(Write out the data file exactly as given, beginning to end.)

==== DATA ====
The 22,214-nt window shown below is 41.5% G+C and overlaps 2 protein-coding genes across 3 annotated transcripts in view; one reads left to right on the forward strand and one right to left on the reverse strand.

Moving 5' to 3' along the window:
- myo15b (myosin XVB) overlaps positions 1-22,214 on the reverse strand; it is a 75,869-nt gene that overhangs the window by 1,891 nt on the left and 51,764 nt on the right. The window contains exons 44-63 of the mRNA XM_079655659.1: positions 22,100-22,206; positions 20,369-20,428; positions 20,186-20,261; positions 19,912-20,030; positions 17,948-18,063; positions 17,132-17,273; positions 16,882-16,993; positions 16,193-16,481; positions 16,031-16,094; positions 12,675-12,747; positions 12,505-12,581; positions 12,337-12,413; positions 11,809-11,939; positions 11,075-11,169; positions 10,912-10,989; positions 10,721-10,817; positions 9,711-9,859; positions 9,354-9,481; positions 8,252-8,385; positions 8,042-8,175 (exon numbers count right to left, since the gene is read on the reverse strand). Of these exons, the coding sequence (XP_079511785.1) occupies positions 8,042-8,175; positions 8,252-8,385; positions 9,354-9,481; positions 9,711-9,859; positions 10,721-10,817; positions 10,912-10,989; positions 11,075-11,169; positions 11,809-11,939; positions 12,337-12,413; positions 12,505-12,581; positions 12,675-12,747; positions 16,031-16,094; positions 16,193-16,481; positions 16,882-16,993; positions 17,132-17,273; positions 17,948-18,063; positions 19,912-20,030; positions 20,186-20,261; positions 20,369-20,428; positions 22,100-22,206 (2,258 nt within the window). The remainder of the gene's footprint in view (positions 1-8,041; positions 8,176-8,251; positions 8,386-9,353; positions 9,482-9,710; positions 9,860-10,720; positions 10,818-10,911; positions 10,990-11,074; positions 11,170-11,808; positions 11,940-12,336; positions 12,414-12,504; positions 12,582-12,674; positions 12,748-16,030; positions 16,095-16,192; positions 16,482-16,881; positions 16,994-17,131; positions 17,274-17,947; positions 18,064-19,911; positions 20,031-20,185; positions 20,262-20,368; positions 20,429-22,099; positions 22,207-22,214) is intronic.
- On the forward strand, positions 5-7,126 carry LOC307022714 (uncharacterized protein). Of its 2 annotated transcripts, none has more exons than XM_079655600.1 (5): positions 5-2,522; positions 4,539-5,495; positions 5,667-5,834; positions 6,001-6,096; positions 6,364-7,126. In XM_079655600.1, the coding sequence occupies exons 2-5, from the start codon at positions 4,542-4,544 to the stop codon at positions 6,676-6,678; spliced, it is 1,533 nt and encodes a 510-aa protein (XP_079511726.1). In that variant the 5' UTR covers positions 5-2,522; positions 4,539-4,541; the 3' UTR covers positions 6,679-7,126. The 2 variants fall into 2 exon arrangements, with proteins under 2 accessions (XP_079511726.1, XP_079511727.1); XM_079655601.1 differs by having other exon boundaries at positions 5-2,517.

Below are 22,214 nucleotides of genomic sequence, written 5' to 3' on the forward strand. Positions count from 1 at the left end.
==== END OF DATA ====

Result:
The 22,214-nt window shown below is 41.5% G+C and overlaps 2 protein-coding genes across 3 annotated transcripts in view; one reads left to right on the forward strand and one right to left on the reverse strand.

Moving 5' to 3' along the window:
- myo15b (myosin XVB) overlaps positions 1-22,214 on the reverse strand; it is a 75,869-nt gene that overhangs the window by 1,891 nt on the left and 51,764 nt on the right. The window contains exons 44-63 of the mRNA XM_079655659.1: positions 22,100-22,206; positions 20,369-20,428; positions 20,186-20,261; positions 19,912-20,030; positions 17,948-18,063; positions 17,132-17,273; positions 16,882-16,993; positions 16,193-16,481; positions 16,031-16,094; positions 12,675-12,747; positions 12,505-12,581; positions 12,337-12,413; positions 11,809-11,939; positions 11,075-11,169; positions 10,912-10,989; positions 10,721-10,817; positions 9,711-9,859; positions 9,354-9,481; positions 8,252-8,385; positions 8,042-8,175 (exon numbers count right to left, since the gene is read on the reverse strand). Of these exons, the coding sequence (XP_079511785.1) occupies positions 8,042-8,175; positions 8,252-8,385; positions 9,354-9,481; positions 9,711-9,859; positions 10,721-10,817; positions 10,912-10,989; positions 11,075-11,169; positions 11,809-11,939; positions 12,337-12,413; positions 12,505-12,581; positions 12,675-12,747; positions 16,031-16,094; positions 16,193-16,481; positions 16,882-16,993; positions 17,132-17,273; positions 17,948-18,063; positions 19,912-20,030; positions 20,186-20,261; positions 20,369-20,428; positions 22,100-22,206 (2,258 nt within the window). The remainder of the gene's footprint in view (positions 1-8,041; positions 8,176-8,251; positions 8,386-9,353; positions 9,482-9,710; positions 9,860-10,720; positions 10,818-10,911; positions 10,990-11,074; positions 11,170-11,808; positions 11,940-12,336; positions 12,414-12,504; positions 12,582-12,674; positions 12,748-16,030; positions 16,095-16,192; positions 16,482-16,881; positions 16,994-17,131; positions 17,274-17,947; positions 18,064-19,911; positions 20,031-20,185; positions 20,262-20,368; positions 20,429-22,099; positions 22,207-22,214) is intronic.
- On the forward strand, positions 5-7,126 carry LOC307022714 (uncharacterized protein). Of its 2 annotated transcripts, none has more exons than XM_079655600.1 (5): positions 5-2,522; positions 4,539-5,495; positions 5,667-5,834; positions 6,001-6,096; positions 6,364-7,126. In XM_079655600.1, the coding sequence occupies exons 2-5, from the start codon at positions 4,542-4,544 to the stop codon at positions 6,676-6,678; spliced, it is 1,533 nt and encodes a 510-aa protein (XP_079511726.1). In that variant the 5' UTR covers positions 5-2,522; positions 4,539-4,541; the 3' UTR covers positions 6,679-7,126. The 2 variants fall into 2 exon arrangements, with proteins under 2 accessions (XP_079511726.1, XP_079511727.1); XM_079655601.1 differs by having other exon boundaries at positions 5-2,517.

Below are 22,214 nucleotides of genomic sequence, written 5' to 3' on the forward strand. Positions count from 1 at the left end.